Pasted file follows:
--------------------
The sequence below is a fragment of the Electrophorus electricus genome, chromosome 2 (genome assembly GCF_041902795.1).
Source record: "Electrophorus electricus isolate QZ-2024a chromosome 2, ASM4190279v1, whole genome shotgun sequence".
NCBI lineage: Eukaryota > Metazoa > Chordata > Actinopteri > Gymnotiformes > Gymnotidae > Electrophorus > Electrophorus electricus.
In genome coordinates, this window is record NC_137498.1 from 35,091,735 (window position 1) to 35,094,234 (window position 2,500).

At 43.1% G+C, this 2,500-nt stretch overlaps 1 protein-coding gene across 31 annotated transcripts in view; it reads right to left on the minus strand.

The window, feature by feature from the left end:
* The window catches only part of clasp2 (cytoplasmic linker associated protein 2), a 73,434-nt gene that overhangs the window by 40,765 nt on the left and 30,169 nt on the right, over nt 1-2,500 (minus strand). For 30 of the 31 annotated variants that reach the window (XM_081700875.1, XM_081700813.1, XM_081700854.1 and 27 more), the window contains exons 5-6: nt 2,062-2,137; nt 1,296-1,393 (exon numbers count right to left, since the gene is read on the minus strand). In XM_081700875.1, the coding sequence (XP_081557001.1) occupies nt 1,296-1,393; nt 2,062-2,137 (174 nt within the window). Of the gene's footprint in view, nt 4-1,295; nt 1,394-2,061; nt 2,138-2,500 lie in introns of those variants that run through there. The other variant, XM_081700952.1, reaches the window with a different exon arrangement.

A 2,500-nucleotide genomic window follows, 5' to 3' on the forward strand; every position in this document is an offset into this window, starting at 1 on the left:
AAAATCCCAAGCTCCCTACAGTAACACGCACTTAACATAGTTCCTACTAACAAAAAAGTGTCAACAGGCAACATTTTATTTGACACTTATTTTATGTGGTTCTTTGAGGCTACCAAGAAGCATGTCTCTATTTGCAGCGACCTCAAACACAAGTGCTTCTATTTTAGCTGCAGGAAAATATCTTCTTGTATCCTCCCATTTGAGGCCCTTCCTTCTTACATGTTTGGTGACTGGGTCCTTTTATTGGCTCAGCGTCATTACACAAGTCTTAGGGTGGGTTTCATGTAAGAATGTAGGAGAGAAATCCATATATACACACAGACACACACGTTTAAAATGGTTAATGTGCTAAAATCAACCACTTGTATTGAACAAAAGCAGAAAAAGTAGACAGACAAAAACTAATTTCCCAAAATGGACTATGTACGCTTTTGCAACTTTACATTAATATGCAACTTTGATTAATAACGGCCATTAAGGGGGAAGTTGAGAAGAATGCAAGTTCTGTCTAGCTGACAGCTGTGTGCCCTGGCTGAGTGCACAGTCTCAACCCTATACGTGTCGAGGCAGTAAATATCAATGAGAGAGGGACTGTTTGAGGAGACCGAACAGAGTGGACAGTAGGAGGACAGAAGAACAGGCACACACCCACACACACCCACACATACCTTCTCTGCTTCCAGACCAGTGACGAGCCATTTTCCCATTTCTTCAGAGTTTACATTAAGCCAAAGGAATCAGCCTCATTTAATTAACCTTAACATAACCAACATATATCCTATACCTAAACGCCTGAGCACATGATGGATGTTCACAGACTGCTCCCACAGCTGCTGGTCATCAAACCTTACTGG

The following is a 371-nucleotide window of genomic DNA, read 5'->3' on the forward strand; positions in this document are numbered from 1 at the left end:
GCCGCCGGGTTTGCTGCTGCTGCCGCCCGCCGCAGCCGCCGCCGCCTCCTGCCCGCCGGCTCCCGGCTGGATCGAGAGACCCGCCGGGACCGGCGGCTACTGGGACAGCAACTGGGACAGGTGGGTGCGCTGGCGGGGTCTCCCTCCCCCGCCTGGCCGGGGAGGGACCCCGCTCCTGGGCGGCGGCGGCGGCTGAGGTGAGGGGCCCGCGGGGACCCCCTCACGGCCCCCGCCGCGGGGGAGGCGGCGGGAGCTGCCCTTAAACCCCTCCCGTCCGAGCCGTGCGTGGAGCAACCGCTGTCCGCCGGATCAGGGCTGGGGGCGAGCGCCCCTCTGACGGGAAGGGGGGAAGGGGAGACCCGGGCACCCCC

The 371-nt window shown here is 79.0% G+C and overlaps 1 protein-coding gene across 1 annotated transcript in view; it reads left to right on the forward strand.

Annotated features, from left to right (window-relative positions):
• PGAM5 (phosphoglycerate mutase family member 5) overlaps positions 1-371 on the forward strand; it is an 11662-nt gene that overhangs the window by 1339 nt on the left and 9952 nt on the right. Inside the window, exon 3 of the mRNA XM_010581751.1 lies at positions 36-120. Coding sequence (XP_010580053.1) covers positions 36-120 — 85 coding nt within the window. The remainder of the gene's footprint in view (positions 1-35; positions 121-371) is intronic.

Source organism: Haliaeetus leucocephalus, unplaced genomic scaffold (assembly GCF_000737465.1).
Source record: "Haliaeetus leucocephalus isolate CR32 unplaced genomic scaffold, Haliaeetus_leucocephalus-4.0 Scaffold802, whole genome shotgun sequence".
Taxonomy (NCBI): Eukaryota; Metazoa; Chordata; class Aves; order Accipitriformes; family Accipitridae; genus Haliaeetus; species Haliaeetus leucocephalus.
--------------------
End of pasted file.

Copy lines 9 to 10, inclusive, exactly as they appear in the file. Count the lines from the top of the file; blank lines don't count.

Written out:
AAAATCCCAAGCTCCCTACAGTAACACGCACTTAACATAGTTCCTACTAACAAAAAAGTGTCAACAGGCAACATTTTATTTGACACTTATTTTATGTGGTTCTTTGAGGCTACCAAGAAGCATGTCTCTATTTGCAGCGACCTCAAACACAAGTGCTTCTATTTTAGCTGCAGGAAAATATCTTCTTGTATCCTCCCATTTGAGGCCCTTCCTTCTTACATGTTTGGTGACTGGGTCCTTTTATTGGCTCAGCGTCATTACACAAGTCTTAGGGTGGGTTTCATGTAAGAATGTAGGAGAGAAATCCATATATACACACAGACACACACGTTTAAAATGGTTAATGTGCTAAAATCAACCACTTGTATTGAACAAAAGCAGAAAAAGTAGACAGACAAAAACTAATTTCCCAAAATGGACTATGTACGCTTTTGCAACTTTACATTAATATGCAACTTTGATTAATAACGGCCATTAAGGGGGAAGTTGAGAAGAATGCAAGTTCTGTCTAGCTGACAGCTGTGTGCCCTGGCTGAGTGCACAGTCTCAACCCTATACGTGTCGAGGCAGTAAATATCAATGAGAGAGGGACTGTTTGAGGAGACCGAACAGAGTGGACAGTAGGAGGACAGAAGAACAGGCACACACCCACACACACCCACACATACCTTCTCTGCTTCCAGACCAGTGACGAGCCATTTTCCCATTTCTTCAGAGTTTACATTAAGCCAAAGGAATCAGCCTCATTTAATTAACCTTAACATAACCAACATATATCCTATACCTAAACGCCTGAGCACATGATGGATGTTCACAGACTGCTCCCACAGCTGCTGGTCATCAAACCTTACTGG

The following is a 371-nucleotide window of genomic DNA, read 5'->3' on the forward strand; positions in this document are numbered from 1 at the left end: